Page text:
Here’s the easiest quiz you’ll ever take: Would you like to sleep better, have a happy marriage, improve your health, have more confidence and be able to help your family and friends?
If you answered no, please see the nearest psychiatrist. The obvious answer is yes, though it leads directly to the biggest question of all: How do you get all that? Get out of credit card debt.
This is where a lot of people roll their eyes and go, “Sure, easy for you to say.” Nobody is saying it’s easy, but instead of rolling their eyes, millions of people have rolled up their sleeves and escaped the financial prison that is debt.
Their reward was a better, easier, more satisfying life. No, money can’t buy happiness, but lack of money often causes the opposite of all the desirable things listed in our opening quiz.
Call it Debt Depression. You turn blue worrying that your paycheck won’t be deposited in time to cover your electricity bill payment, or your car is making funny and expensive-sounding noises, but you’re afraid to take it in because you can’t handle any more bills.
A study by the American Psychological Association found that 72% of adults feel stressed about money, and 22% said they experience extreme stress.
Money problems cause 22% of divorces, according to a study by the Institute for Divorce Financial Analysts. In real terms, that means about 180,000 couples split up every year over money woes.
Almost half the people in America don’t have $400 to pay for an emergency, according to a study by the Federal Reserve Board. If unexpected trouble hits, they’d have to borrow money or sell something to cover it.
Majority of Americans Live In Debt
Nobody wants to live like that, yet millions do. In the most recent U.S. Census, 69% of respondents said they were in debt. Americans owe more than $800 billion in credit-card debt and $1.2 trillion in student loans. Only 32% of homes are paid off.
The personal savings rate in the U.S. is a paltry 5.1%, and 31% of Americans aren’t putting anything away for retirement.
But never mind all those depressing numbers. The main takeaway is high debt and low saving is a recipe for unhappiness, unless the thought of spending your Golden Years bagging groceries puts a smile on your face.
Hopefully you’re motivated by other things, like stability, marital bliss and giving your kids a good education. And we haven’t even mentioned having the ability to do what you want with your life.
Who hasn’t dreamed of pulling a Johnny Paycheck and telling their boss, “Take this job and shove it!”? We don’t necessarily recommend that as a vocational strategy, but how nice would it be not suffer a panic attack over the prospect of losing your job?
The Secret To Getting Out Of Debt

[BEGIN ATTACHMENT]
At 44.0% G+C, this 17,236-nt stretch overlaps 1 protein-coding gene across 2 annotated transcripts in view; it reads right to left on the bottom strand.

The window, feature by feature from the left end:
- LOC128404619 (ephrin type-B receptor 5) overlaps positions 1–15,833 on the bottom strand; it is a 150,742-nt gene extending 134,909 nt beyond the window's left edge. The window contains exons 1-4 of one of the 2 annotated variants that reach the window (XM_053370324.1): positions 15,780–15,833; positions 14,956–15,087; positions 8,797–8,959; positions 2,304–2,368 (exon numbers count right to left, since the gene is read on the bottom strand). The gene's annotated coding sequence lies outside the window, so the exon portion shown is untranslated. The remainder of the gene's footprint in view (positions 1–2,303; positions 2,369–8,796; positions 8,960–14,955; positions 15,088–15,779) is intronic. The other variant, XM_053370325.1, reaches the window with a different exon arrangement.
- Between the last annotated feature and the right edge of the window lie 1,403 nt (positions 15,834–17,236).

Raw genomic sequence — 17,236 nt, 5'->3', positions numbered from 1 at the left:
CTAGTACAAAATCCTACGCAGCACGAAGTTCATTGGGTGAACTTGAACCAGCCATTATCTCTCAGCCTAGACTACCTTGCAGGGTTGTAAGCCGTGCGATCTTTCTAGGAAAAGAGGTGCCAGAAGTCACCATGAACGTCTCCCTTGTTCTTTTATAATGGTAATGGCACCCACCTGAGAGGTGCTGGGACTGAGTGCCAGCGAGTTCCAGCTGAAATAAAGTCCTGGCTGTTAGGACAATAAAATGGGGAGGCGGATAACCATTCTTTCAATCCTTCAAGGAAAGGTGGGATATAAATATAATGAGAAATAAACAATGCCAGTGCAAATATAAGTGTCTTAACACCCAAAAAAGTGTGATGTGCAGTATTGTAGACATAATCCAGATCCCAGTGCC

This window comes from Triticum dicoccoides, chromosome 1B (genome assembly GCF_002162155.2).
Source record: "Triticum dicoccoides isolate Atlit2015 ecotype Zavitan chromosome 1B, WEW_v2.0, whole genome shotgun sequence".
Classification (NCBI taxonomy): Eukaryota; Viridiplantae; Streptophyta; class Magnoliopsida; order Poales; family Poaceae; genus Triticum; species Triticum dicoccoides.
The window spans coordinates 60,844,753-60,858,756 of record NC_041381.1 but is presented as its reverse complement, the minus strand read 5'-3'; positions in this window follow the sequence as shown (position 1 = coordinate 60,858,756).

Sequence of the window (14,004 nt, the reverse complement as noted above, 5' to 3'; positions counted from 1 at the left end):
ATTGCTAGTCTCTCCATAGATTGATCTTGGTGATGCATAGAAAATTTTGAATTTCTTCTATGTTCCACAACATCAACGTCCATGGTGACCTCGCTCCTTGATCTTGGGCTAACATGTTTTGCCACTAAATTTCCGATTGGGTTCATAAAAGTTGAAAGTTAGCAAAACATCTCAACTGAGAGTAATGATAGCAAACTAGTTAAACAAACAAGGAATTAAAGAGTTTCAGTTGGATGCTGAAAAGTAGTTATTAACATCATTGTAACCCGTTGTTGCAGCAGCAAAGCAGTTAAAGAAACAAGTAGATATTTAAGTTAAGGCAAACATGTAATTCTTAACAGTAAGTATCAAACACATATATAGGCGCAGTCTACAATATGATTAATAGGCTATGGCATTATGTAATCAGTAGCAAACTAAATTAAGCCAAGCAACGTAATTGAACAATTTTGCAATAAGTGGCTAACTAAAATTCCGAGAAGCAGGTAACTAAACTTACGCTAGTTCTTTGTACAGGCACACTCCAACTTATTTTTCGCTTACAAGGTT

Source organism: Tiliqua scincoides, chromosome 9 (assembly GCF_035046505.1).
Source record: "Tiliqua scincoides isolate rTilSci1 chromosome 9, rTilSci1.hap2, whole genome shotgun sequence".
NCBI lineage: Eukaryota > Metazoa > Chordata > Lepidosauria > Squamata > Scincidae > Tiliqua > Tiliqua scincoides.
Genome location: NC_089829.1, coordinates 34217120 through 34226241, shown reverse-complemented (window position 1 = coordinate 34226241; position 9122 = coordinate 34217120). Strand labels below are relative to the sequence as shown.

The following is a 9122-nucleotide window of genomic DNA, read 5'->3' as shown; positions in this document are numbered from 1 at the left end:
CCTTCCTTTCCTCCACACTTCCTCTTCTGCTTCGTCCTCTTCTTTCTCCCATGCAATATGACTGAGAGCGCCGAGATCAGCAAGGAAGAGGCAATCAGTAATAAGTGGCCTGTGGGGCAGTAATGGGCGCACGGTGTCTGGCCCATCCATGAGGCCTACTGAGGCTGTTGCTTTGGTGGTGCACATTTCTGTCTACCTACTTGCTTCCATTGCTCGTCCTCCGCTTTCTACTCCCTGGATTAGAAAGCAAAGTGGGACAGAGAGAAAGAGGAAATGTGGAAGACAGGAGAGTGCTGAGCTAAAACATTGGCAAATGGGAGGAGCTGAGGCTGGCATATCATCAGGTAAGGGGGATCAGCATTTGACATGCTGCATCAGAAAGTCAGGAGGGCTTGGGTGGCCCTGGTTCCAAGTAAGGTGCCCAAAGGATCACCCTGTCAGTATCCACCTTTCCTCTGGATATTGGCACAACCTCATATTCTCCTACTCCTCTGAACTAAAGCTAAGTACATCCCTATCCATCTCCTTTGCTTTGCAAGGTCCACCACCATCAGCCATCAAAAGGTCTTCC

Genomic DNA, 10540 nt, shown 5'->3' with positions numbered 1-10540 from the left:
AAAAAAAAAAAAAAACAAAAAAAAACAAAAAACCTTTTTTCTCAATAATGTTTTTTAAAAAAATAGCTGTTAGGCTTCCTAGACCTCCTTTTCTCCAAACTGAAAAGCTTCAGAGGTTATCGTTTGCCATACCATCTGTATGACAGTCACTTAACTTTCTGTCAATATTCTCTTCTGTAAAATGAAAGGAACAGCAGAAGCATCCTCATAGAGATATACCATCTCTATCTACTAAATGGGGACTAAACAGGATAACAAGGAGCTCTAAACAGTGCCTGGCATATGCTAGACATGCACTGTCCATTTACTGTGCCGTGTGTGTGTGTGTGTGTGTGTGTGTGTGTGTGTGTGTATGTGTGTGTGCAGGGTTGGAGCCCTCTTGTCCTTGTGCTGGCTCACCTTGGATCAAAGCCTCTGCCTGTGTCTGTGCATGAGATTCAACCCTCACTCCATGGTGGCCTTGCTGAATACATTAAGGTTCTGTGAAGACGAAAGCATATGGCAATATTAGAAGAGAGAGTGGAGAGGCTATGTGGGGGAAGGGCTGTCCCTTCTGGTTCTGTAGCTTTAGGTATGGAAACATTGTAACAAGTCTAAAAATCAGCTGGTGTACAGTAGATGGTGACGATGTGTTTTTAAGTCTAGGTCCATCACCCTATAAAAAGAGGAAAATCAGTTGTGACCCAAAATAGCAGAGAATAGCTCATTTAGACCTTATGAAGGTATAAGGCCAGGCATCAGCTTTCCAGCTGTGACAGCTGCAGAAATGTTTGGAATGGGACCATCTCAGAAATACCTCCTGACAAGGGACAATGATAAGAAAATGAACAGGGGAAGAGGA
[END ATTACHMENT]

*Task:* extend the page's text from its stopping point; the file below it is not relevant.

The secret to getting out of debt is no big secret – make more than you spend.
It sounds simple, yet you might as well be speaking Swahili to some people. Fortunately, millions of people have learned the language of debt eradication. The traits they generally share can act as a blueprint for the rest of us.
They’re not materialistic. They won’t buy a new BMW when a good used Honda is sitting next to it on the sales lot.
They’re detail oriented. They work off a budget so it’s easy to track their income and bills and know where every dime goes.
They’re secure and self-reliant. Their self-worth isn’t based on impressing people with their possessions or the size of the mortgage.
They have common sense and foresight. You don’t need an Ivy League diploma to get out of debt, but you need to appreciate how money works. For example, compound interest is your enemy when you owe money. It’s your friend when you’re saving money.
They have patience, perseverance and a plan. It might take a few years to dig out of debt, but they are willing to stick to the program. The problem is simply getting a program.
There are plenty of debt management companies that will assess your financial situation and help devise a budget. They provide credit counseling that educates you about the root causes of debt and will show you a way to dig yourself out.
Again, nobody’s saying it will be easy, but go back to our opening quiz and think of the payoff. That should be enough to make you sing, “Take this debt and shove it.”
In his 40-plus-year newspaper career, George Morris has written about just about everything -- Super Bowls, evangelists, World War II veterans and ordinary people with extraordinary tales. His work has received multiple honors from the Society of Professional Journalists, the Louisiana-Mississippi Associated Press and the Louisiana Press Association. He avoids debt when he can and pays it off quickly when he can't, and he's only too happy to suggest how you might do the same.
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- (Sylvestre-Williams, R.)(2012, July 30). Ten Things Debt-Free People Do. Retrieved from http://www.forbes.com/sites/reneesylvestrewilliams/2012/07/30/ten-traits-of-debt-free-people/#73ee7baa2f81
- (Chalabi, M.)(2014, Dec. 11). How Many Homeowners Have Paid Off Their Mortgages? Retrieved from http://fivethirtyeight.com/datalab/how-many-homeowners-have-paid-off-their-mortgages/